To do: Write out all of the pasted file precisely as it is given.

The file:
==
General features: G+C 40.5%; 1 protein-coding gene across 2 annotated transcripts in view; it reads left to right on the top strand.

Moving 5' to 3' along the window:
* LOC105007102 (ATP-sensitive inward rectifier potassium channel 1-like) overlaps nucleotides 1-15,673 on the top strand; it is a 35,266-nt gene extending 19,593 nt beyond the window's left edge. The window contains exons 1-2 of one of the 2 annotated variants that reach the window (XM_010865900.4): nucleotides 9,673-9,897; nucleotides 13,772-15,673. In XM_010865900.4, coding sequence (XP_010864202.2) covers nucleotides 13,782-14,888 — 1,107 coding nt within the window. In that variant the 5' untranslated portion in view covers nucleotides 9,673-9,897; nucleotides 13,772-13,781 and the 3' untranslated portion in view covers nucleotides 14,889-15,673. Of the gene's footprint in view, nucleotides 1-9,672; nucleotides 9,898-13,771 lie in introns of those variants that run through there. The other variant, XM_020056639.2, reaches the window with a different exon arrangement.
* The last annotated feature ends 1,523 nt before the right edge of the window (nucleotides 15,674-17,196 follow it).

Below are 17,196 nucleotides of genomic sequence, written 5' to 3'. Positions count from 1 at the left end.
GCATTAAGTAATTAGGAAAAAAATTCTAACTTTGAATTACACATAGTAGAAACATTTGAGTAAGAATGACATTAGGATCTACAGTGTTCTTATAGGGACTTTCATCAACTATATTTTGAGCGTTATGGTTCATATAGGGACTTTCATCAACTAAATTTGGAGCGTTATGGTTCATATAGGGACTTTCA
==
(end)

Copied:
General features: G+C 40.5%; 1 protein-coding gene across 2 annotated transcripts in view; it reads left to right on the top strand.

Moving 5' to 3' along the window:
* LOC105007102 (ATP-sensitive inward rectifier potassium channel 1-like) overlaps nucleotides 1-15,673 on the top strand; it is a 35,266-nt gene extending 19,593 nt beyond the window's left edge. The window contains exons 1-2 of one of the 2 annotated variants that reach the window (XM_010865900.4): nucleotides 9,673-9,897; nucleotides 13,772-15,673. In XM_010865900.4, coding sequence (XP_010864202.2) covers nucleotides 13,782-14,888 — 1,107 coding nt within the window. In that variant the 5' untranslated portion in view covers nucleotides 9,673-9,897; nucleotides 13,772-13,781 and the 3' untranslated portion in view covers nucleotides 14,889-15,673. Of the gene's footprint in view, nucleotides 1-9,672; nucleotides 9,898-13,771 lie in introns of those variants that run through there. The other variant, XM_020056639.2, reaches the window with a different exon arrangement.
* The last annotated feature ends 1,523 nt before the right edge of the window (nucleotides 15,674-17,196 follow it).

Below are 17,196 nucleotides of genomic sequence, written 5' to 3'. Positions count from 1 at the left end.
GCATTAAGTAATTAGGAAAAAAATTCTAACTTTGAATTACACATAGTAGAAACATTTGAGTAAGAATGACATTAGGATCTACAGTGTTCTTATAGGGACTTTCATCAACTATATTTTGAGCGTTATGGTTCATATAGGGACTTTCATCAACTAAATTTGGAGCGTTATGGTTCATATAGGGACTTTCA